The role of imagination in decision-making

Mind and Language 31 (1):126-142 (2016)

Authors
Bence Nanay
University of Antwerp
Abstract
The psychological mechanism of decision-making has traditionally been modeled with the help of belief-desire psychology: the agent has some desires (or other pro-attitudes) and some background beliefs and deciding between two possible actions is a matter of comparing the probability of the satisfaction of these desires given the background beliefs in the case of the performance of each action. There is a wealth of recent empirical findings about how we actually make decisions that seems to be in conflict with this picture. My aim is to outline an alternative model that is consistent with these empirical findings. This alternative model emphasizes the role imagination plays in our decisions: when we decide between two possible actions, we imagine ourselves in the situation that we imagine to be the outcome of these two actions and then compare these two imaginings.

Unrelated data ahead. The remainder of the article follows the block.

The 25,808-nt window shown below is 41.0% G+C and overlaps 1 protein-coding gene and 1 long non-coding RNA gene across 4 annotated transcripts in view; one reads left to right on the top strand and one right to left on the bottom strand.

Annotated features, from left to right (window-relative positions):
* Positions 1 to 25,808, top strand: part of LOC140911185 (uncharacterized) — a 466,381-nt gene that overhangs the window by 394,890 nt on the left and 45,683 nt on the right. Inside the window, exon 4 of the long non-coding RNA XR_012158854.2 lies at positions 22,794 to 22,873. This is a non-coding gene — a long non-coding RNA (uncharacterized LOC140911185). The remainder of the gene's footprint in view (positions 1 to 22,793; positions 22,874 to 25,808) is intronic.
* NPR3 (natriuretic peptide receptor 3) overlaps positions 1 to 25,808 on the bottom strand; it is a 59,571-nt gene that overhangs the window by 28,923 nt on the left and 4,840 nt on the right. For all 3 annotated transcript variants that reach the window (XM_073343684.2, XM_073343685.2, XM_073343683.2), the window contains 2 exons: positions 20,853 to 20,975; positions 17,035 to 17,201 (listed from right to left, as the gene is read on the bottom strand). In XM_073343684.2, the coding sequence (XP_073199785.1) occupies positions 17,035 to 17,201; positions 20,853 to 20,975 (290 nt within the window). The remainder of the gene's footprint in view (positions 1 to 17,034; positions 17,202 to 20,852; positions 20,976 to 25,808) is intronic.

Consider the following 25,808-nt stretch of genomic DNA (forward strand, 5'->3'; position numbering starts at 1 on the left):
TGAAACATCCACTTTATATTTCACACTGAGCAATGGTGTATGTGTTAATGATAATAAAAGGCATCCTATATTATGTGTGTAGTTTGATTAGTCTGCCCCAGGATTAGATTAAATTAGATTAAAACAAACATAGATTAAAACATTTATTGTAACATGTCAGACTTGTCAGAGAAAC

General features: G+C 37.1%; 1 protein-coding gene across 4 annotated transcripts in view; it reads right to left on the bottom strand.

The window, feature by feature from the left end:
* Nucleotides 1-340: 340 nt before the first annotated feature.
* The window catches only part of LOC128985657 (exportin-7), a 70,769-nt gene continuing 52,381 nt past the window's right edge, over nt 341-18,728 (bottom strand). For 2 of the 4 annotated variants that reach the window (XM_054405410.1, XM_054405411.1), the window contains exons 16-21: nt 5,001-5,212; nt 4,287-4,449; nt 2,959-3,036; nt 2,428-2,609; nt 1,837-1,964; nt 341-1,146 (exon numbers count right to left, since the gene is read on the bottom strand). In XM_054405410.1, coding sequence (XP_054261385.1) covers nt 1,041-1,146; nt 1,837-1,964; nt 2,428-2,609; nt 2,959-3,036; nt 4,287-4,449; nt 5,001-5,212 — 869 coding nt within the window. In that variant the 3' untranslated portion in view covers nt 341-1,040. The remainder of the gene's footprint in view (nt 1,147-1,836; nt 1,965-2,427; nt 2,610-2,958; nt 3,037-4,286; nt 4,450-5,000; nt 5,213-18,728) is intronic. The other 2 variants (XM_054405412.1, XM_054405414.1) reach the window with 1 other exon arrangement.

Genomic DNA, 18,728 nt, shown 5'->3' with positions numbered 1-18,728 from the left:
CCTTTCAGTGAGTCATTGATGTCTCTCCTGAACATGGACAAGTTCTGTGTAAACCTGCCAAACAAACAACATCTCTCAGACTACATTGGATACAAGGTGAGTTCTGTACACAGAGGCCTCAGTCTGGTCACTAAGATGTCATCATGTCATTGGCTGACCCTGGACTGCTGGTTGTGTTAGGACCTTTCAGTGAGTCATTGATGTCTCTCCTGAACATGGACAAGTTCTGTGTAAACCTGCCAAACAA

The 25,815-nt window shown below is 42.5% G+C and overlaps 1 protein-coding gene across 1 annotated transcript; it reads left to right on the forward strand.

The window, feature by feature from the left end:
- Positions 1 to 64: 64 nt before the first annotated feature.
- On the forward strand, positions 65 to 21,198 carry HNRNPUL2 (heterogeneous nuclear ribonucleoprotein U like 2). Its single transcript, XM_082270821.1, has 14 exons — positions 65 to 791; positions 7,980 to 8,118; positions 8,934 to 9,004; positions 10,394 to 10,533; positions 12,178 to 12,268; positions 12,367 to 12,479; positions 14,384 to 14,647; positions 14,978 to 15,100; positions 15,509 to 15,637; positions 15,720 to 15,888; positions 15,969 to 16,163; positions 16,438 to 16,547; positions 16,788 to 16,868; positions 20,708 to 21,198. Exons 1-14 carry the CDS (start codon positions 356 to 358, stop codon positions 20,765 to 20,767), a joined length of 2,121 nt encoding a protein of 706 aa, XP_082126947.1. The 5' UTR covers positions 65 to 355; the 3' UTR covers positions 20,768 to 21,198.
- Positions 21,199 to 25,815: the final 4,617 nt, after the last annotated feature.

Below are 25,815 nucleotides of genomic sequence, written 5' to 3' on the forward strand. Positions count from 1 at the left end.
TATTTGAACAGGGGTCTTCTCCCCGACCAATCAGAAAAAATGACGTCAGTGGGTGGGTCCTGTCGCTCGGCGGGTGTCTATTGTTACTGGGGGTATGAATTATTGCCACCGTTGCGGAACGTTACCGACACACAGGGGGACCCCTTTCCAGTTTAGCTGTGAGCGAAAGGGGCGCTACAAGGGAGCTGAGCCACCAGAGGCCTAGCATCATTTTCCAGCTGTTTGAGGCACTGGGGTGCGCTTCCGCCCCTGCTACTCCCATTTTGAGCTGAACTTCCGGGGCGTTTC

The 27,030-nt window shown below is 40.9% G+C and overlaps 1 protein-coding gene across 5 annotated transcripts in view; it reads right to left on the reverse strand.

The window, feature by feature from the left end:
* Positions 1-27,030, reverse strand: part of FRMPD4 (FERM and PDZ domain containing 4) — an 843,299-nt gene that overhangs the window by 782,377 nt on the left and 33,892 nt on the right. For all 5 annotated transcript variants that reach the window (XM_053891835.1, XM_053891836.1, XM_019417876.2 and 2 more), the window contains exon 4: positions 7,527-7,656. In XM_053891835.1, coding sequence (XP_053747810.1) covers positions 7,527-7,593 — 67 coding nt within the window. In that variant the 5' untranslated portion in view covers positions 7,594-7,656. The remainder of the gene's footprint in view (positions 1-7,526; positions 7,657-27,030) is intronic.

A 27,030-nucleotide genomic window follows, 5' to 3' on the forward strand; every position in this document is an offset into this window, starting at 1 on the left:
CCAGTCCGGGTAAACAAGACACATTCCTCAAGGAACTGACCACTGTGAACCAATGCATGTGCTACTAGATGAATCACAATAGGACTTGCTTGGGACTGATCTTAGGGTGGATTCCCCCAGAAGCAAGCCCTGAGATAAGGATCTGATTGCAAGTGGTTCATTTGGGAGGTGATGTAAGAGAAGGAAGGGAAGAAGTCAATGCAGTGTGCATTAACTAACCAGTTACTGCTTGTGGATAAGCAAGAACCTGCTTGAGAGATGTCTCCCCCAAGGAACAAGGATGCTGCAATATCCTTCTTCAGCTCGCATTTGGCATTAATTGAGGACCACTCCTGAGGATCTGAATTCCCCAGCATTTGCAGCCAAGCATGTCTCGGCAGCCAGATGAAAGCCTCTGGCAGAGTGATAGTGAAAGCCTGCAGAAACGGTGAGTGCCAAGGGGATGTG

Keywords imagination  order effect  belief-desire psychology  framing effect
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Reprint years 2016
DOI 10.1111/mila.12097
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References found in this work BETA

Action in Perception.Alva Noë - 2005 - MIT Press.
The Empirical Case for Two Systems of Reasoning.Steven A. Sloman - 1996 - Psychological Bulletin 119 (1):3-22.

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Citations of this work BETA

De Se Preferences and Empathy for Future Selves1.L. A. Paul - 2017 - Philosophical Perspectives 31 (1):7-39.
Interface Problems in the Explanation of Action.Daniel C. Burnston - 2017 - Philosophical Explorations 20 (2):242-258.
Parental Choices and the Prospect of Regret: An Alternative Account.Katrien Schaubroeck & Kristien Hens - 2017 - International Journal of Philosophical Studies 25 (5):586-607.

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